Judge Strikes Down New Teacher Tenure Law

A judge has ruled that a law cutting teacher job protections in North Carolina is unconstitutional.

Superior Court Judge Robert Hobgood said Friday that veteran teachers have an established right to a layer of review beyond school administrators when they face firing.

He says the law passed by Republican lawmakers last year violates constitutional rights that protect contracts and prevents governments from taking a person's property.

North Carolina law for more than 40 years has said veteran teachers cannot be fired or demoted except for a series of listed reasons that include poor performance, immorality and insubordination.

The new law orders school districts to give the best 25 percent of teachers four-year contracts. The teachers would get pay raises totaling $5,000 but lose their tenure rights.

Here's what Onslow County Schools had to say:

Onslow County Schools, May 16, 2014 — Please accept the following as the Board of Education’s response to the Superior Court judge’s ruling striking down the law requiring veteran teachers to surrender their career status rights in exchange for multi-year contracts.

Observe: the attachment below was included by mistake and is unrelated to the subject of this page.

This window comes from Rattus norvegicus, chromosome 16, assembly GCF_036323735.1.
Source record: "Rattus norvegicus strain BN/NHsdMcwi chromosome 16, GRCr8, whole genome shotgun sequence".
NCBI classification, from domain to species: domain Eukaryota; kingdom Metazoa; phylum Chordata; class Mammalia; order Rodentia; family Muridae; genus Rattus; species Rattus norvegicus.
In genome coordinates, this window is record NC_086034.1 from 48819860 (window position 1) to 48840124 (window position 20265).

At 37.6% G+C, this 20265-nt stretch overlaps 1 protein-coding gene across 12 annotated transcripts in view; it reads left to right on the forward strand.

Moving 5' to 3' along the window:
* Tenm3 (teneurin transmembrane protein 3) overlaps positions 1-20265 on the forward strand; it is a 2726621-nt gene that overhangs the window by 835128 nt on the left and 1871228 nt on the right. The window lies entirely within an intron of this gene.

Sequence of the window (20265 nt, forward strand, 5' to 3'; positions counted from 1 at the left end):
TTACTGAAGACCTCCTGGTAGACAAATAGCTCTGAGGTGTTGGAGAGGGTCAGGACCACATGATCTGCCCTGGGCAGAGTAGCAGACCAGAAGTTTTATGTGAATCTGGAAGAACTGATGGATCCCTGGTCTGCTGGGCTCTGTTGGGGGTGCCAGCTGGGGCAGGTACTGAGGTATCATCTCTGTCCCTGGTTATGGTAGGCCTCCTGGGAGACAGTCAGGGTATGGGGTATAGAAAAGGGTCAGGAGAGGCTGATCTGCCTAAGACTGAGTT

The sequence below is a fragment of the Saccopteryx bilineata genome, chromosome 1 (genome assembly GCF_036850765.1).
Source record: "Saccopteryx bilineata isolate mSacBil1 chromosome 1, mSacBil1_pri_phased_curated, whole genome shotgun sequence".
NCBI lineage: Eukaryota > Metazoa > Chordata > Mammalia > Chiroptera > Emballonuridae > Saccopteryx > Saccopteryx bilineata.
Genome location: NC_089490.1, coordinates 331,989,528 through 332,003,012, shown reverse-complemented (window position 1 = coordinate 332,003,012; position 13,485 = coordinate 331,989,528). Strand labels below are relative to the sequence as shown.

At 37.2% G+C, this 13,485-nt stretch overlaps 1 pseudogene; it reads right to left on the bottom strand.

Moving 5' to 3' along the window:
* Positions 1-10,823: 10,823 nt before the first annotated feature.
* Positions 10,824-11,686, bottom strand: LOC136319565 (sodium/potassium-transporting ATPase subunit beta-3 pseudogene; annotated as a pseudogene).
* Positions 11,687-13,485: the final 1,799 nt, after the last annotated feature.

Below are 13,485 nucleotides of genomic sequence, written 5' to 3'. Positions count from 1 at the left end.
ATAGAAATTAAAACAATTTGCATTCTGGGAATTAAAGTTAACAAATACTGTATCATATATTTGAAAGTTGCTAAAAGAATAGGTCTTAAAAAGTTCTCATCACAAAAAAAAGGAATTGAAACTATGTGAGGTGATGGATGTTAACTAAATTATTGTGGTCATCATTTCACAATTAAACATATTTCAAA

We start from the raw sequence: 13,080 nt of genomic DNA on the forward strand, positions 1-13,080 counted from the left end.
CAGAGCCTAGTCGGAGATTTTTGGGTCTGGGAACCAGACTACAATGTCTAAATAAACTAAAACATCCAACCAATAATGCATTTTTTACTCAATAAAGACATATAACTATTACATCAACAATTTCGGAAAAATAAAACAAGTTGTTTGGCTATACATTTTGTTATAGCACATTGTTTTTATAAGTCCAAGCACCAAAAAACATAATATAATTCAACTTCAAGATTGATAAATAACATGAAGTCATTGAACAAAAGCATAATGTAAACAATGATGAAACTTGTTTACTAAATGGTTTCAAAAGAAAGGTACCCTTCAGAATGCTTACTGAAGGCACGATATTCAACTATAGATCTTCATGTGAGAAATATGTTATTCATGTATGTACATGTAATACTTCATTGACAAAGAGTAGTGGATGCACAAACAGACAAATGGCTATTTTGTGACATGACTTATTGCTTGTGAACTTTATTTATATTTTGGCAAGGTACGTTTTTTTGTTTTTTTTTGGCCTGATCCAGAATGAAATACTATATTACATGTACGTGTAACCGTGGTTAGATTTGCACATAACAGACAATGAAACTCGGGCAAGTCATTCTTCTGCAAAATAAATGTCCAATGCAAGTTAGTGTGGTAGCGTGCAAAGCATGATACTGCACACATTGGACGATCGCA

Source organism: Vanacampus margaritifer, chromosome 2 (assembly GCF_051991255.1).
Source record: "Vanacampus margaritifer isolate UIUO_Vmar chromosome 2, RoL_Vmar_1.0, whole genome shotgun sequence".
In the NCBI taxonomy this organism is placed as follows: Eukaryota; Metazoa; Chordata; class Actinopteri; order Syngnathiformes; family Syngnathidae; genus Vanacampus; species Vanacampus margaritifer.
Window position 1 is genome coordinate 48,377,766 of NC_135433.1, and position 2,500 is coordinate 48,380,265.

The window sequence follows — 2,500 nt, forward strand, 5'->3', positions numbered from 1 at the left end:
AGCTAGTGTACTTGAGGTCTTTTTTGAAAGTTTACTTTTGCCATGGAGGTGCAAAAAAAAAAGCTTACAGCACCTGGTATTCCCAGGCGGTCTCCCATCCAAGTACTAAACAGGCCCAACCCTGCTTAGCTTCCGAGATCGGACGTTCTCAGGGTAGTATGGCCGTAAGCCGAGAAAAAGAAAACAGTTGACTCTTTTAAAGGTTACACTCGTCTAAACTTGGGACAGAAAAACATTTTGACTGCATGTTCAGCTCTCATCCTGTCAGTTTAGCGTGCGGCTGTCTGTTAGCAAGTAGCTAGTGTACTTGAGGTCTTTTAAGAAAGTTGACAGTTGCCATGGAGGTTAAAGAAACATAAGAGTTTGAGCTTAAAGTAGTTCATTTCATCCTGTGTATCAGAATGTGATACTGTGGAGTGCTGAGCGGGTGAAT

The Board feels this is a victory for its veteran teachers and is happy and relieved it does not have to implement the 25 percent law. A plan was developed, as required by law, and it took many, many hours to try to come up with the fairest plan possible, but hoped all along the legislature would reconsider their decision before they had to implement it.
The Board agrees it was not an appropriate plan to improve public education and reward the best teachers. Instead there was great fear it would seriously undermine collaboration of best practices between teachers and cause much ill will – the district was in a situation where some teachers with the same qualifications would be put in a lottery to determine who would be awarded a contract — the Board feels that is not fair or just.
The board did not agree with the reasoning that career status protects mediocre teachers. It gives them the right to due process – to have a hearing if they are disciplined or fired. A teacher can be terminated for poor performance and for many other reasons.
The Board has been very concerned, if enacted; it will cause district teachers to look for jobs in other states or choose to leave teaching for other careers. And they feared it would be difficult to recruit teachers now and in the future.
In September the board signed a resolution to reinstate advance degree pay schedules and increase teacher and instructional staff salaries to the national average. The Board continues to fully support this resolution.

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